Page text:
Growing Shallots Spices

Growing Shallots for natural flavours enhancement in your daily meals is a great idea.


We had grown onions and garlics in the year 2008.


In early spring 2009 my husband bought the shallot sets to surprise me. He smiled and said to me that, I should plant something different.


He said: " I bought you something strong!".

Shallots look like little onions. Shallot bulb has stronger flavour than onions. We see often extra strong flavour pale grey skin shallots, and ordinary flavour brown skin shallots in the market.


Shallots are mostly used for food seasoning. Planting shallots is very easy and they need almost no care.


Shallots love a weed free, good rich, light drainage, moist growing bed. They love a sunny place; and they are always happy to share their growing bed with other vegetable plants.

Growing Shallots Cloves


You can get mini shallots set (picture 1) from the organic garden seeds supplier around late winter to early spring. It comes often with a 250 grams small brown paper bag.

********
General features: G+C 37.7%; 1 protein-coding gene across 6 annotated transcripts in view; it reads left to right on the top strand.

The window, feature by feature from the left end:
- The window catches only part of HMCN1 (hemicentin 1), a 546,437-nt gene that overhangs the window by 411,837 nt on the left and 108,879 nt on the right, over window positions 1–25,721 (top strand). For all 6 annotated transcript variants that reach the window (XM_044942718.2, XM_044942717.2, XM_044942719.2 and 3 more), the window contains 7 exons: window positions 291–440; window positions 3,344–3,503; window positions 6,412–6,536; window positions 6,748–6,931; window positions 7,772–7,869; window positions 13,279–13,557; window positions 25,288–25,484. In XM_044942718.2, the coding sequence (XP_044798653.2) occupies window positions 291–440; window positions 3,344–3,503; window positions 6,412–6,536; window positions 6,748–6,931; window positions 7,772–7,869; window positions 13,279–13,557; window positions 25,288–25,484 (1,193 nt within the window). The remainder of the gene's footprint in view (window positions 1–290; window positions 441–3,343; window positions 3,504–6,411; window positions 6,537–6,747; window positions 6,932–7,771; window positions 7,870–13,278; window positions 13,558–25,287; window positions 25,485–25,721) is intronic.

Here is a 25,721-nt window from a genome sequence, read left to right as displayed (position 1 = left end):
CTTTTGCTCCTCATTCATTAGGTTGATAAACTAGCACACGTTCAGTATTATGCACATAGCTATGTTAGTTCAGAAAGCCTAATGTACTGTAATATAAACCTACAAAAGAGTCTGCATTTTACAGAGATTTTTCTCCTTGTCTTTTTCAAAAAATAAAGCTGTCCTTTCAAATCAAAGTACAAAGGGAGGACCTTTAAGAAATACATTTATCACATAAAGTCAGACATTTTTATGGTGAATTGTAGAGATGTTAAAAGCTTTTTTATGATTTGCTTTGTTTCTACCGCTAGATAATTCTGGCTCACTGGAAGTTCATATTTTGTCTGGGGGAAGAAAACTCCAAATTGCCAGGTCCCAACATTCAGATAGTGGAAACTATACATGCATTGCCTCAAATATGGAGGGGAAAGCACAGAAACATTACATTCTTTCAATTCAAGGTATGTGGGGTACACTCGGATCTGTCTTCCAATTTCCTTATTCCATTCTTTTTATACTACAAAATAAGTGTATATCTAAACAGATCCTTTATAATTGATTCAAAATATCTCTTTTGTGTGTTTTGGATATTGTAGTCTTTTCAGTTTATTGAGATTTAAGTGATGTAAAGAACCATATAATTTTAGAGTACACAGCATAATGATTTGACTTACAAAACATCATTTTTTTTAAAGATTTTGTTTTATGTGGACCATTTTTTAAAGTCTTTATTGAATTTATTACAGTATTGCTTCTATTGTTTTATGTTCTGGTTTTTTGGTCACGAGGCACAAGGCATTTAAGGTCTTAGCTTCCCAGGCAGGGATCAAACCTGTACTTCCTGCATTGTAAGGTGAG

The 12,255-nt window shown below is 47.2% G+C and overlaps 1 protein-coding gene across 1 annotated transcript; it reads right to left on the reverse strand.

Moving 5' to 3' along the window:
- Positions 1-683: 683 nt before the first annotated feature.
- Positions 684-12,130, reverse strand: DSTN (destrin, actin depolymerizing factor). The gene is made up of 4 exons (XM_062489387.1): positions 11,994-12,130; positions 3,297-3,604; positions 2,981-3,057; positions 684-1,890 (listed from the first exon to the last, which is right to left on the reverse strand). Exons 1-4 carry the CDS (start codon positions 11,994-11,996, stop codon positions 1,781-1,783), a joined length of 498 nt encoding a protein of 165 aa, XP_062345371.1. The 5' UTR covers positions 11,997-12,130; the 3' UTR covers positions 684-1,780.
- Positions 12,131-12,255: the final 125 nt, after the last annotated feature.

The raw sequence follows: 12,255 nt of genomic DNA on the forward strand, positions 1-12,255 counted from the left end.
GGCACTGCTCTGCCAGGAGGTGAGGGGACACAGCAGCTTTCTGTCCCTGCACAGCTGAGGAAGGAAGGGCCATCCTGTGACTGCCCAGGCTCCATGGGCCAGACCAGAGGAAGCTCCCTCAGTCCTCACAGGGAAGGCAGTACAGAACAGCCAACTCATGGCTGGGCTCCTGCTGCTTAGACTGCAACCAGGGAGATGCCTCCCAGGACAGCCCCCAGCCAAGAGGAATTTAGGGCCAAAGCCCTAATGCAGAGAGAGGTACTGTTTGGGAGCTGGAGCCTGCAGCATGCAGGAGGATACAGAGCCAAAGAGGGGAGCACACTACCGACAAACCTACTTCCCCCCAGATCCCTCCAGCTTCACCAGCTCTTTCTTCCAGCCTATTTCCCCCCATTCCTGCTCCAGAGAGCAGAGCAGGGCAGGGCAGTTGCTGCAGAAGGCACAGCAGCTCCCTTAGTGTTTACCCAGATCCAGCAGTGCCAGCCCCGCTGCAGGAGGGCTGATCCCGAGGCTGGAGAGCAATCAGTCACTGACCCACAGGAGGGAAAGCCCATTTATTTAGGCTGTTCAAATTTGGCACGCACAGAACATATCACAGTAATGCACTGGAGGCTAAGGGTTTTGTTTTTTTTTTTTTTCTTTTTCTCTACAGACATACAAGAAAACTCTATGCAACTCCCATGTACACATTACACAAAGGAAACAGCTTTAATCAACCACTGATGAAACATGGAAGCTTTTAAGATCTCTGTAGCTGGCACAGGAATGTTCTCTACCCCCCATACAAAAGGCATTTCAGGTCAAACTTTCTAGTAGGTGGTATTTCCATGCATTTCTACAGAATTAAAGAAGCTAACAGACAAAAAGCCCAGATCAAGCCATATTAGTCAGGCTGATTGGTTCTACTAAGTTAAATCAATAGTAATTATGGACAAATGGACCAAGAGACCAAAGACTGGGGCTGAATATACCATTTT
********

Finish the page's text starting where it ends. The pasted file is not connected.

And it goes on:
One complete shallot bulb should be attached to many individual cloves like garlics. Each clove will grow into one complete bulb.


You can grow shallots in containers; if you have no garden space.


Grow shallots the best in early spring. Their growing cycles are similar to the garlics, but they grow much faster than garlic bulbs.

How to Sow Shallots


Shallots are grown in clumps and they are shallow-rooted. Sow them half an inch deep and 4 inch apart or 12 inches in row, points up to level with the ground surface.


You may rely on the rich earth worm compost as your whole year round organic fertilizers. In this way, you serve nothing more than the natural rain water from the sky. You may leave the plant to extract their own plant food and fertilisers.


You may harvest the leaves (picture 2) everyday throughout the growing season and harvest the complete bulbs when the bulbs are fully formed (picture 3); or until the leaves are dry and yellowish.


Harvest on a dry day. Pull out the entire plant (picture 4) with the help from a digging tool and let them dry for a few days in a dark cool place.


When dried, remove as much ground as possible, cut the leaves half an inch above (picture 5) the shallot bulbs and store in a dark cool and no moist place. They can last for a long long time.


From the year 2010 onwards; we grow shallots only in containers.



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